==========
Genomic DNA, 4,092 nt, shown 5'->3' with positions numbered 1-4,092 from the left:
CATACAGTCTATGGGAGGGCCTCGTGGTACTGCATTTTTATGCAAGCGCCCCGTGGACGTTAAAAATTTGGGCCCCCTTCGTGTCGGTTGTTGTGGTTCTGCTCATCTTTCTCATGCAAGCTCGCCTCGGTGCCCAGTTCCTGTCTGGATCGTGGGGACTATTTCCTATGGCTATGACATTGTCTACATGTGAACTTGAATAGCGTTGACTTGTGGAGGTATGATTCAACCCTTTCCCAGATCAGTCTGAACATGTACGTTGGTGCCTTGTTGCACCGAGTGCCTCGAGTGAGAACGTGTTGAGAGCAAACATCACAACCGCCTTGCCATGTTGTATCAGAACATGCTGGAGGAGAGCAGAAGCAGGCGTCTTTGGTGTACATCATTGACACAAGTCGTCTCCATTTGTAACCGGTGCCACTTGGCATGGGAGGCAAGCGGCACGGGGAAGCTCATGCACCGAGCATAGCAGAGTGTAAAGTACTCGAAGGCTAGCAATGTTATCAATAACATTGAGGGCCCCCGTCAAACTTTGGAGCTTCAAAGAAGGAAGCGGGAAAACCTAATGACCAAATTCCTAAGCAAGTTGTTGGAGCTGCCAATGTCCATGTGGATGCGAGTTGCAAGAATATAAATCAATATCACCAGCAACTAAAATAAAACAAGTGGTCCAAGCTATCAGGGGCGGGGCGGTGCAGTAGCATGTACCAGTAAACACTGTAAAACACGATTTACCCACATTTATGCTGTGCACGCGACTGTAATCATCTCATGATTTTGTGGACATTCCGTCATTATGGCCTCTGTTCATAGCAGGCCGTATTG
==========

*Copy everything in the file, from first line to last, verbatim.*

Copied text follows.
Genomic DNA, 4,092 nt, shown 5'->3' with positions numbered 1-4,092 from the left:
CATACAGTCTATGGGAGGGCCTCGTGGTACTGCATTTTTATGCAAGCGCCCCGTGGACGTTAAAAATTTGGGCCCCCTTCGTGTCGGTTGTTGTGGTTCTGCTCATCTTTCTCATGCAAGCTCGCCTCGGTGCCCAGTTCCTGTCTGGATCGTGGGGACTATTTCCTATGGCTATGACATTGTCTACATGTGAACTTGAATAGCGTTGACTTGTGGAGGTATGATTCAACCCTTTCCCAGATCAGTCTGAACATGTACGTTGGTGCCTTGTTGCACCGAGTGCCTCGAGTGAGAACGTGTTGAGAGCAAACATCACAACCGCCTTGCCATGTTGTATCAGAACATGCTGGAGGAGAGCAGAAGCAGGCGTCTTTGGTGTACATCATTGACACAAGTCGTCTCCATTTGTAACCGGTGCCACTTGGCATGGGAGGCAAGCGGCACGGGGAAGCTCATGCACCGAGCATAGCAGAGTGTAAAGTACTCGAAGGCTAGCAATGTTATCAATAACATTGAGGGCCCCCGTCAAACTTTGGAGCTTCAAAGAAGGAAGCGGGAAAACCTAATGACCAAATTCCTAAGCAAGTTGTTGGAGCTGCCAATGTCCATGTGGATGCGAGTTGCAAGAATATAAATCAATATCACCAGCAACTAAAATAAAACAAGTGGTCCAAGCTATCAGGGGCGGGGCGGTGCAGTAGCATGTACCAGTAAACACTGTAAAACACGATTTACCCACATTTATGCTGTGCACGCGACTGTAATCATCTCATGATTTTGTGGACATTCCGTCATTATGGCCTCTGTTCATAGCAGGCCGTATTG